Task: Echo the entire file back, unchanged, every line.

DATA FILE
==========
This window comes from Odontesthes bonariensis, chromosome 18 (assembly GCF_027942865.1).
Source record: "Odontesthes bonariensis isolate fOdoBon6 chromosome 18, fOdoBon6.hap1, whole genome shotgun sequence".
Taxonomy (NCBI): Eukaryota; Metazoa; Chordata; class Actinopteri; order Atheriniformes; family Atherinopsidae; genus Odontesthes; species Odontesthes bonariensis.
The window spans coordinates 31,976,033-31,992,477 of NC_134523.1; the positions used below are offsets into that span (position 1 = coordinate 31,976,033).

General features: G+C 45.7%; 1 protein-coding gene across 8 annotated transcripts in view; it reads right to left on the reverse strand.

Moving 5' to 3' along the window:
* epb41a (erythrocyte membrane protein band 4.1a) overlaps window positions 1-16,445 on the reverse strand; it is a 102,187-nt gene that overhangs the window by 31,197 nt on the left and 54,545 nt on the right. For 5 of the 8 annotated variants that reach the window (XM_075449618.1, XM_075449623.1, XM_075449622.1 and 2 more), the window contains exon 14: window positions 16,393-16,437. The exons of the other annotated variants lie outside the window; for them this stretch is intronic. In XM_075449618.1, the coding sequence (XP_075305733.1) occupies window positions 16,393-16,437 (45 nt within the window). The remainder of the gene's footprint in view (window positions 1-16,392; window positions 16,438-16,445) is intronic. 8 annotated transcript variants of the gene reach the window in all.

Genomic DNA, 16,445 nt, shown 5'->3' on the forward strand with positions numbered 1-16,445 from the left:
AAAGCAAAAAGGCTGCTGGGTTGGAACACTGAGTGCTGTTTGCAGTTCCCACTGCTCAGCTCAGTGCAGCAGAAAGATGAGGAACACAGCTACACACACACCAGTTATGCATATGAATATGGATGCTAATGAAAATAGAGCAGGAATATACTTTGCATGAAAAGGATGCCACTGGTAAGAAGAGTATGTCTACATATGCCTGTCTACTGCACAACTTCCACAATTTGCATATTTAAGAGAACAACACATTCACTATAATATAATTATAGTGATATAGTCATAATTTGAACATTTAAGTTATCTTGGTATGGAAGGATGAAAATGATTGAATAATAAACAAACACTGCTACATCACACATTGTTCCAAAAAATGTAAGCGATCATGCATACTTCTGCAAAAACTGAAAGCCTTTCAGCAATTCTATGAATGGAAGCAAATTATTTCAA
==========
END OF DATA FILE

This window comes from Odontesthes bonariensis, chromosome 18 (assembly GCF_027942865.1).
Source record: "Odontesthes bonariensis isolate fOdoBon6 chromosome 18, fOdoBon6.hap1, whole genome shotgun sequence".
Taxonomy (NCBI): Eukaryota; Metazoa; Chordata; class Actinopteri; order Atheriniformes; family Atherinopsidae; genus Odontesthes; species Odontesthes bonariensis.
The window spans coordinates 31,976,033-31,992,477 of NC_134523.1; the positions used below are offsets into that span (position 1 = coordinate 31,976,033).

General features: G+C 45.7%; 1 protein-coding gene across 8 annotated transcripts in view; it reads right to left on the reverse strand.

Moving 5' to 3' along the window:
* epb41a (erythrocyte membrane protein band 4.1a) overlaps window positions 1-16,445 on the reverse strand; it is a 102,187-nt gene that overhangs the window by 31,197 nt on the left and 54,545 nt on the right. For 5 of the 8 annotated variants that reach the window (XM_075449618.1, XM_075449623.1, XM_075449622.1 and 2 more), the window contains exon 14: window positions 16,393-16,437. The exons of the other annotated variants lie outside the window; for them this stretch is intronic. In XM_075449618.1, the coding sequence (XP_075305733.1) occupies window positions 16,393-16,437 (45 nt within the window). The remainder of the gene's footprint in view (window positions 1-16,392; window positions 16,438-16,445) is intronic. 8 annotated transcript variants of the gene reach the window in all.

Genomic DNA, 16,445 nt, shown 5'->3' on the forward strand with positions numbered 1-16,445 from the left:
AAAGCAAAAAGGCTGCTGGGTTGGAACACTGAGTGCTGTTTGCAGTTCCCACTGCTCAGCTCAGTGCAGCAGAAAGATGAGGAACACAGCTACACACACACCAGTTATGCATATGAATATGGATGCTAATGAAAATAGAGCAGGAATATACTTTGCATGAAAAGGATGCCACTGGTAAGAAGAGTATGTCTACATATGCCTGTCTACTGCACAACTTCCACAATTTGCATATTTAAGAGAACAACACATTCACTATAATATAATTATAGTGATATAGTCATAATTTGAACATTTAAGTTATCTTGGTATGGAAGGATGAAAATGATTGAATAATAAACAAACACTGCTACATCACACATTGTTCCAAAAAATGTAAGCGATCATGCATACTTCTGCAAAAACTGAAAGCCTTTCAGCAATTCTATGAATGGAAGCAAATTATTTCAA